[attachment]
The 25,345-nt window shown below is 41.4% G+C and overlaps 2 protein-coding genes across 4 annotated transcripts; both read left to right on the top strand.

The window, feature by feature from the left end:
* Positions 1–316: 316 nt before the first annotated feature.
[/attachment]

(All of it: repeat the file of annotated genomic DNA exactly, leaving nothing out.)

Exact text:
The 25,345-nt window shown below is 41.4% G+C and overlaps 2 protein-coding genes across 4 annotated transcripts; both read left to right on the top strand.

The window, feature by feature from the left end:
* Positions 1–316: 316 nt before the first annotated feature.